If you’ve been around the Disney fan community within the last 2 years, you’ve likely heard about Disney’s NextGen project. If not, just Google it. In short, it’s a big project they’ve come up with to try and take the parks into the Next Generation, some of which involves the use of RFID technology. A particular implementation of this seems to be moving toward the use of a bracelet worn by guests while at WDW. Wirelessgoodness.com, reported last month such a device that has been submitted to the FCC for approval.
Now, I’m neither pro nor con on the bracelets and other new technologies that Disney is testing, including a more advanced version of FastPass which will allow guests to pre-select passes before they even get to WDW, called FastPass+. From everything I’ve seen and what’s been rumored, I think it all sounds pretty neat and should hopefully make for a better park experience. However, a funny/quirky thought occurred to me today about how much the new technology might emulate the peep (guest) control and information that was available in Chris Sawyer’s popular Roller Coaster Tycoon games. Several years ago when the first version of this game came out, and the second, I played for hours on end trying to build and manage the perfect parks and attractions. If you’re familiar with the game, then you should remember there were multiple aspects which you could monitor guests on.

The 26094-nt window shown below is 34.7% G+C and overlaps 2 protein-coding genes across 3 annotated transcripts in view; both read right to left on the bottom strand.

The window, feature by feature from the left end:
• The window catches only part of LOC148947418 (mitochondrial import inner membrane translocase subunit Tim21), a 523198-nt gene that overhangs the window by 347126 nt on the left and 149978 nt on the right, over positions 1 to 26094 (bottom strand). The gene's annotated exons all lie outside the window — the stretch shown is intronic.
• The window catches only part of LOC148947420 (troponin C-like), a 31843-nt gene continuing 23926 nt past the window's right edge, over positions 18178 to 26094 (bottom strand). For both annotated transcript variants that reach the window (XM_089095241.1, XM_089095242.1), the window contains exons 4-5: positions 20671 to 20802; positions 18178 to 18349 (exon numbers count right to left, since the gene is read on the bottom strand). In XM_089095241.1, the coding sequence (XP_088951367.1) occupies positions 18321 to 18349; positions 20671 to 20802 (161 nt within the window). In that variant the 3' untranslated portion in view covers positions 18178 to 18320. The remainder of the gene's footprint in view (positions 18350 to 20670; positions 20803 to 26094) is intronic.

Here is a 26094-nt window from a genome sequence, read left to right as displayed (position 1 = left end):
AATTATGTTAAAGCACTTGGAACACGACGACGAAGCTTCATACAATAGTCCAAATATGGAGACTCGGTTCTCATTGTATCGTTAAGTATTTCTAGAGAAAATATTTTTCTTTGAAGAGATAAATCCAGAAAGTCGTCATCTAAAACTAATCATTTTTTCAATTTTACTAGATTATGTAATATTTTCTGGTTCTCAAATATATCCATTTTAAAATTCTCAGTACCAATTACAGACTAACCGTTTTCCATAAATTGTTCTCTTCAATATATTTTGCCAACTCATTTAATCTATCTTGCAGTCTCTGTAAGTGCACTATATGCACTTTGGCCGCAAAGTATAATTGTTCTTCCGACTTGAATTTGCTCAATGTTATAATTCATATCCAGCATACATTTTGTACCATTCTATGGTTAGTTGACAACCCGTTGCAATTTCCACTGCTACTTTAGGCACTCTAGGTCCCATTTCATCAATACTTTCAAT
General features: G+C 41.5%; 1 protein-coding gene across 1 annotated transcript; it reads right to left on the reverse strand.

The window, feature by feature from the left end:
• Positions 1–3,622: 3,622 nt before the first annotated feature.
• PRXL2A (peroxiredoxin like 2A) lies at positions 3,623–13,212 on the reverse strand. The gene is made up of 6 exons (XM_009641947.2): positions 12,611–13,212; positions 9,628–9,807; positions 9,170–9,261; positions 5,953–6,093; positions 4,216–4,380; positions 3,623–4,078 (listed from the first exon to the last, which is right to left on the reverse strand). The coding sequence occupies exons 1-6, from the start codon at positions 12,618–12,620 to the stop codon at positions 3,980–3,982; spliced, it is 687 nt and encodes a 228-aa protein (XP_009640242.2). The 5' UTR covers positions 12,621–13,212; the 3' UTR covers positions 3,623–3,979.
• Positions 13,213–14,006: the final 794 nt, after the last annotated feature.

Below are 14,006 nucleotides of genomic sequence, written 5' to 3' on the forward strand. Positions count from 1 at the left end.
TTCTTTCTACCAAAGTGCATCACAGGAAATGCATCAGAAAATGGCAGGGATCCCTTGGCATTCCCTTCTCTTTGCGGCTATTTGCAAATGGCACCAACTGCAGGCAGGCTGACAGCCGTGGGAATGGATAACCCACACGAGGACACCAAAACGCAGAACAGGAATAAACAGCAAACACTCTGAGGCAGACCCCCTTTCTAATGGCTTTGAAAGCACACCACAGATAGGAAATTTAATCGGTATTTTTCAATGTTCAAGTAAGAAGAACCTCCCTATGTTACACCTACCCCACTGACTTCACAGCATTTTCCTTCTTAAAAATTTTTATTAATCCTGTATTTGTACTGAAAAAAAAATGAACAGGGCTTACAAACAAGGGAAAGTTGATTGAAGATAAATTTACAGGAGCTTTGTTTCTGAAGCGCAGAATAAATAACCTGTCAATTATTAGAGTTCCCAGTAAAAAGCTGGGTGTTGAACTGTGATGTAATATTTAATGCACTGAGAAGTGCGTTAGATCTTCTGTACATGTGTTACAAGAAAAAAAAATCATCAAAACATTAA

Roller Coaster Tycoon Guest Levels:
- Overall Happiness
Other Guest Information:
- Time in the Park
- Preferred ride intensity
- Rides they’ve ridden
- Money spent/available
- Recent thoughts
- Carrying – purchases
Below is a screenshot from the game showing the overall guest thoughts, an aerial shot of a guest, the levels, rides they’ve been on, money spent/available, recent thoughts, and then what they’re carrying.
- Time in the Park
- Preferred ride intensity (favorites?)
- Rides ridden
- Money spent/available (optional, if using for purchases)
While some in the fan community have argued that much of this information is personal/private and they don’t want Disney “peeking” into their life while in the parks, I don’t necessarily see the harm. I understand it may be seen as invasive, but I really don’t see how they could use this information in any foul manner. At the worst, they will use it to figure out a way to get me to spend more money. But, at the best, I see them looking at the data to find a way to make the parks more enjoyable. Of course, in the end their efforts/intent would probably be an attempt to get me to spend more money.